utility function. The same risk, starting at a higher level of consumption, is much
Figure 1: Utility function with habit.
Second, we make the habit slow-moving. Roughly,
Xt ≈ k
φjCt−j ; Xt ≈ φXt−1 + Ct
This specification allows us to incorporate growth, which a fixed subsistence level
would not do. As consumption rises, you slowly get used to the higher level of con-
sumption. Then, as consumption declines relative to the level you’ve gotten used
to, it hurts more than the same level did back when you were rising. As I once over-
heard a hedge-fund manager’s wife say at a cocktail party, “I’d sooner die than fly
Figure 2 graphs the basic idea of the slow-moving habit. As consumption de-
clines toward habit in bad times, risk aversion rises. Therefore, expected excess re-
turns rise. Higher expected returns mean lower prices relative to cashflows, con-
sumption or dividends. Thus a lower price-dividend ratio forecasts a long period of
Expected cashflows (consumption growth) are constant in our model, so the vari-
ation in the price-dividend ratio is driven entirely by varying risk premiums. Thus,
the model accounts for the “excess volatility” of stock prices relative to expected div-
Figure 2: Stylized sample from the habit model.
As Figure 2 illustrates, at the top of an economic boom, prices seem “too high”
or to be in a “bubble.” But the representative investor in this model knows that ex-
pected returns are low going forward. Still, he answers, times are good, he can afford
to take some risk, and what else is he going to do with the money? He “reaches for
yield,” as so many investors are alleged to do in recent years.
Conversely, in bad times, such as the wake of the financial crisis, prices are in-
deed temporarily depressed. It’s a buying opportunity; expected returns are high.
But the average investor looks at this situation and answers “I know it’s a good time
to buy. But I’m about to lose my job, they’re coming to repossess the car and the dog.
If it goes down more at all before it rebounds I’m really going to be in trouble. Sorry,
I just can’t take the risk right now.”
In sum, then, as Figure 2 illustrates, the model naturally delivers a time-varying,
recession-driven, risk premium. It naturally delivers the fact that returns are fore-
castable from dividend yields and that forecastability extends to long horizons. It
naturally delivers the “excess” volatility of stock prices.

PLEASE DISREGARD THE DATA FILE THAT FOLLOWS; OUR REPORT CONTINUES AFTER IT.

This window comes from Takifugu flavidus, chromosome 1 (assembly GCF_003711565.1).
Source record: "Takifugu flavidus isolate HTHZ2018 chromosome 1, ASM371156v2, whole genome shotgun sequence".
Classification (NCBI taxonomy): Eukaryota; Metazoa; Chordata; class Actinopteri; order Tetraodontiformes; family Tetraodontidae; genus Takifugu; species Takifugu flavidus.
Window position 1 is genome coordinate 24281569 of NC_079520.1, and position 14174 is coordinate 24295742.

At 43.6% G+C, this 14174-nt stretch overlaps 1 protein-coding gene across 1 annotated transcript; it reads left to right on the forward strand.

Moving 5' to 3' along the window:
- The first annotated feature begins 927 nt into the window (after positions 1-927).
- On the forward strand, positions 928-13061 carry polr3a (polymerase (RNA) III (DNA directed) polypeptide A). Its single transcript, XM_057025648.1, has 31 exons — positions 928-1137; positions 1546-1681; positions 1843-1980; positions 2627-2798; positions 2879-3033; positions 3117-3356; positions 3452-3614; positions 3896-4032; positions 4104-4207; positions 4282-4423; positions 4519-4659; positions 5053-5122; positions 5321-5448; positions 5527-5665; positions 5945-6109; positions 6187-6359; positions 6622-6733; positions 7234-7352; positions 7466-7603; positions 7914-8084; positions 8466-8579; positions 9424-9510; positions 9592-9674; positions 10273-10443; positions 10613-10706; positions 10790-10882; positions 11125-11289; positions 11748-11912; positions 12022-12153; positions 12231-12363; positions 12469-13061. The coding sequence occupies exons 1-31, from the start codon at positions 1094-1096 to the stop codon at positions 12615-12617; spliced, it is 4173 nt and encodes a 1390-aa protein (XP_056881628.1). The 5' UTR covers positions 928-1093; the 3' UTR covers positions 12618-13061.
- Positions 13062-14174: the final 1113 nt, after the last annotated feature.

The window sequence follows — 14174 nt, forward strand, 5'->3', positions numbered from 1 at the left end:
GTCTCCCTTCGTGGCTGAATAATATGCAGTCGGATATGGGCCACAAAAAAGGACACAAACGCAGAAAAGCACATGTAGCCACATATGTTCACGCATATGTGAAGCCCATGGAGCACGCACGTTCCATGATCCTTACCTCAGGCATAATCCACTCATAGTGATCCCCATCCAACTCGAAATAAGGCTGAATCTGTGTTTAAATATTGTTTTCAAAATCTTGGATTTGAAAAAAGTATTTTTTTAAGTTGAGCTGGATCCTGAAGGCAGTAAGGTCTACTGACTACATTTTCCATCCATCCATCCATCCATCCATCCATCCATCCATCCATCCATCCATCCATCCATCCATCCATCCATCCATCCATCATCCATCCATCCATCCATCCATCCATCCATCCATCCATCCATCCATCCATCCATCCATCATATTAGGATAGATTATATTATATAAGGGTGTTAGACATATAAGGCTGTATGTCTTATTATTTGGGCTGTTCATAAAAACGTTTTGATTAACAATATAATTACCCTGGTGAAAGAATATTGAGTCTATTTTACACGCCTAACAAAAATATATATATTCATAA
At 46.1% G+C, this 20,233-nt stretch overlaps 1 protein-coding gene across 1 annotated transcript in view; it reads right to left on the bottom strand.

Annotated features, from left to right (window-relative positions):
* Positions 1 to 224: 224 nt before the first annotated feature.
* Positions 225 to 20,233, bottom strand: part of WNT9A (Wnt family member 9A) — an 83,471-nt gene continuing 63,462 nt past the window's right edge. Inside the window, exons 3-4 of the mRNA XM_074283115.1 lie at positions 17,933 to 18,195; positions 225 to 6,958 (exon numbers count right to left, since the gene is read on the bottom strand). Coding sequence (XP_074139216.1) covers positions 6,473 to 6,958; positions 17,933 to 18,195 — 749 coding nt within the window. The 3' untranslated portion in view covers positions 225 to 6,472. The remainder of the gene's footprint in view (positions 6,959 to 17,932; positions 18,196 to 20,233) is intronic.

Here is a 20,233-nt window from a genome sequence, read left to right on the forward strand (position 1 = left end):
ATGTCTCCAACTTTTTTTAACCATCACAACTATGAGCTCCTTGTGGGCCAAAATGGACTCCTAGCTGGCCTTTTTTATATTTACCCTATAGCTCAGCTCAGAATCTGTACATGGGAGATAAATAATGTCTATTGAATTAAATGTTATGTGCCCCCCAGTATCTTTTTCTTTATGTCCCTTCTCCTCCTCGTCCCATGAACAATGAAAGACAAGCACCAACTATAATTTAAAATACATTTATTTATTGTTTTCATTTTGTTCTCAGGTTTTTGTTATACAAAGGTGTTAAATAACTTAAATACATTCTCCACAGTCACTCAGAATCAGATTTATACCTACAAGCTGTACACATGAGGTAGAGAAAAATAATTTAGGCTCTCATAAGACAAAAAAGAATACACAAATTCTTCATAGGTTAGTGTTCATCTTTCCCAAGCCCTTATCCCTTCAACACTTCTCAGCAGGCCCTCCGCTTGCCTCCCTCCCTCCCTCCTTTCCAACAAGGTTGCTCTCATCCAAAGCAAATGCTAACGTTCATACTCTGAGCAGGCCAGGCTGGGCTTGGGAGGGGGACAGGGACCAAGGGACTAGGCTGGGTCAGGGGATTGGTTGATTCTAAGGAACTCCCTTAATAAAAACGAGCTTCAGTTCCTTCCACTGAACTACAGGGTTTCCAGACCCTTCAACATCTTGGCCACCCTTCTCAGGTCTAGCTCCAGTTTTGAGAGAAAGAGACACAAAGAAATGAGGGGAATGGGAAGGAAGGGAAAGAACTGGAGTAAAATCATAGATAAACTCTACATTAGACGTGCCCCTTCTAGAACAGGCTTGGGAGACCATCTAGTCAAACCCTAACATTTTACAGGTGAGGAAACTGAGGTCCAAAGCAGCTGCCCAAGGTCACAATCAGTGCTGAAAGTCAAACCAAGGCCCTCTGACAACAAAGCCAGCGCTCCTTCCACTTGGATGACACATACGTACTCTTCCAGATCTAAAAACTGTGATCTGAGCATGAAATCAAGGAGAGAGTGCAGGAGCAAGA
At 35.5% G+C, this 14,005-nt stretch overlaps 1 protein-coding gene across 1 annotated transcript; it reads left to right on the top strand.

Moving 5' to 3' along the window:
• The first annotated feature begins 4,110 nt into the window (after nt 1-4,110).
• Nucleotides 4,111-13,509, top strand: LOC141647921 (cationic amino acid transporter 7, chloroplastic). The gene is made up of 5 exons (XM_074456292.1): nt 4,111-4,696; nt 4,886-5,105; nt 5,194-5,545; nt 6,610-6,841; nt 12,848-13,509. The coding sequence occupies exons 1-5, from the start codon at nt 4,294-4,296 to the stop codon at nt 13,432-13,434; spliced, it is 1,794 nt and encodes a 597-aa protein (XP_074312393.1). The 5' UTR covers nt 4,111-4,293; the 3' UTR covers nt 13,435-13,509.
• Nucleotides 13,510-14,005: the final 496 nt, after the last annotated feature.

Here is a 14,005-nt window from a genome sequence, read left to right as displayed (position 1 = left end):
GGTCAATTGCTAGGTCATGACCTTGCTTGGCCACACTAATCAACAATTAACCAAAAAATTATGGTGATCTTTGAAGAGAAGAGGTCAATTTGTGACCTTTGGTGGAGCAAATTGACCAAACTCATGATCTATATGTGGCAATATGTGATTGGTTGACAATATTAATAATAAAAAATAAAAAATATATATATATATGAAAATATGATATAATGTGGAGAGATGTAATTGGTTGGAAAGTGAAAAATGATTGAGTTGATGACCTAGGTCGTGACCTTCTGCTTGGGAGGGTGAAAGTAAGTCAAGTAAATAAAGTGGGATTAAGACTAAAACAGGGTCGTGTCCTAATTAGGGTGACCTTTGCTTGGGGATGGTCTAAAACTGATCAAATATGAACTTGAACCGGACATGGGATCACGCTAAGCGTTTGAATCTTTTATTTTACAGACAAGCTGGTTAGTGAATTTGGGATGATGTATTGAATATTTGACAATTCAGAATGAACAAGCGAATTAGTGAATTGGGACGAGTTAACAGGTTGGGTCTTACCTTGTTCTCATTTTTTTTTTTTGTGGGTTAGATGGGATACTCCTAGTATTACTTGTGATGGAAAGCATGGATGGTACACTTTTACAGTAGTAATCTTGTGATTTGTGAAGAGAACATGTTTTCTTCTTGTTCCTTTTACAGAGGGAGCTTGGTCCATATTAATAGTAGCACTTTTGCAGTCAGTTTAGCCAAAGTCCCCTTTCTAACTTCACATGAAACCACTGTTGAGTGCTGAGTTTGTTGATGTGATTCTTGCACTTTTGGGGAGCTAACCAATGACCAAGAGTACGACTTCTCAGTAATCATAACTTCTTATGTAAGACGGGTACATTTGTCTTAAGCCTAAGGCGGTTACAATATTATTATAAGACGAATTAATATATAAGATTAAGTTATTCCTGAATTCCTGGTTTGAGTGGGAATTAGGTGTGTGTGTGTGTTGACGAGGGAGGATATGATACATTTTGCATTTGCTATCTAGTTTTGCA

Our model was proudly reverse-engineered. This graph gives our basic intuition
going into the project. A note to Ph.D. students in the audience: All good economic
models are reverse-engineered! If you pour plausible sounding ingredients in the
pot and stir it, you’ll never get anywhere.
Third, we engineer the habit accumulation function to deliver a constant interest
rate, or in an easy generalization, a slowly varying interest rate.
In a bad time, marginal utility is high, and the consumer expects better (lower
marginal utility) times ahead, if not by a rise in consumption, then by a downward
adjustment in habit. He would like very much to borrow against that future to cush-
ion the blow today. If he can borrow, that desire would lead to quite persistent con-
sumption growth. If he can’t borrow, he will drive up the interest rate in the attempt,
and we see strong interest rate variation. The data show neither strongly persistent
consumption growth nor large time-variation in real interest rates.
However, in this model, precautionary savings motives are large and time vary-
ing. The standard interest rate equation (this is the instantaneous risk free rate with
(C −X)−γ marginal utility and fixed X) is
r = δ + γ
γ(γ + 1)
The real interest rate equals the subjective discount factor, plus the elasticity of in-
tertemporal substitution times expected consumption growth, plus risk aversion
squared times the variance of consumption growth. As C − X varies, the first term
on its own leads either to strong movement in r or in E(dC/C). In standard macro
models, risk aversion is low and constant, and variance is much smaller t